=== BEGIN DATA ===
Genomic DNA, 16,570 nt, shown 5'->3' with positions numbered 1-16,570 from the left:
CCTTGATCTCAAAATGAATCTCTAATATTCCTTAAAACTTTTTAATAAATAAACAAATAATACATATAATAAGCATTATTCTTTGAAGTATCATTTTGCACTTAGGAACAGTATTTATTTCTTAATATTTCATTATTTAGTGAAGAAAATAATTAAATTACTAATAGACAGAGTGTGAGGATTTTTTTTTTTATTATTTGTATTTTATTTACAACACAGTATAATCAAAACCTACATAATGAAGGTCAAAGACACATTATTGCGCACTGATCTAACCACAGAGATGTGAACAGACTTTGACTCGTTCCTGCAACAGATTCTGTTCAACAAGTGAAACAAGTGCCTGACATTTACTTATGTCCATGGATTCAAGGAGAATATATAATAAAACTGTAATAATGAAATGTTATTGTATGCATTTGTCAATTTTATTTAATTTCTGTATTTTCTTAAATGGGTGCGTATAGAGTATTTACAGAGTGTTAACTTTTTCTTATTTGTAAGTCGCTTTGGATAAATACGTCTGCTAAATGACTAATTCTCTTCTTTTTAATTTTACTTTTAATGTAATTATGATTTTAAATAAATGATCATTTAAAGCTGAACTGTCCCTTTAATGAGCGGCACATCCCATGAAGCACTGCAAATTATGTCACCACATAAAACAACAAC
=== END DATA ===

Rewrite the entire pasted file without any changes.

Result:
Genomic DNA, 16,570 nt, shown 5'->3' with positions numbered 1-16,570 from the left:
CCTTGATCTCAAAATGAATCTCTAATATTCCTTAAAACTTTTTAATAAATAAACAAATAATACATATAATAAGCATTATTCTTTGAAGTATCATTTTGCACTTAGGAACAGTATTTATTTCTTAATATTTCATTATTTAGTGAAGAAAATAATTAAATTACTAATAGACAGAGTGTGAGGATTTTTTTTTTTATTATTTGTATTTTATTTACAACACAGTATAATCAAAACCTACATAATGAAGGTCAAAGACACATTATTGCGCACTGATCTAACCACAGAGATGTGAACAGACTTTGACTCGTTCCTGCAACAGATTCTGTTCAACAAGTGAAACAAGTGCCTGACATTTACTTATGTCCATGGATTCAAGGAGAATATATAATAAAACTGTAATAATGAAATGTTATTGTATGCATTTGTCAATTTTATTTAATTTCTGTATTTTCTTAAATGGGTGCGTATAGAGTATTTACAGAGTGTTAACTTTTTCTTATTTGTAAGTCGCTTTGGATAAATACGTCTGCTAAATGACTAATTCTCTTCTTTTTAATTTTACTTTTAATGTAATTATGATTTTAAATAAATGATCATTTAAAGCTGAACTGTCCCTTTAATGAGCGGCACATCCCATGAAGCACTGCAAATTATGTCACCACATAAAACAACAAC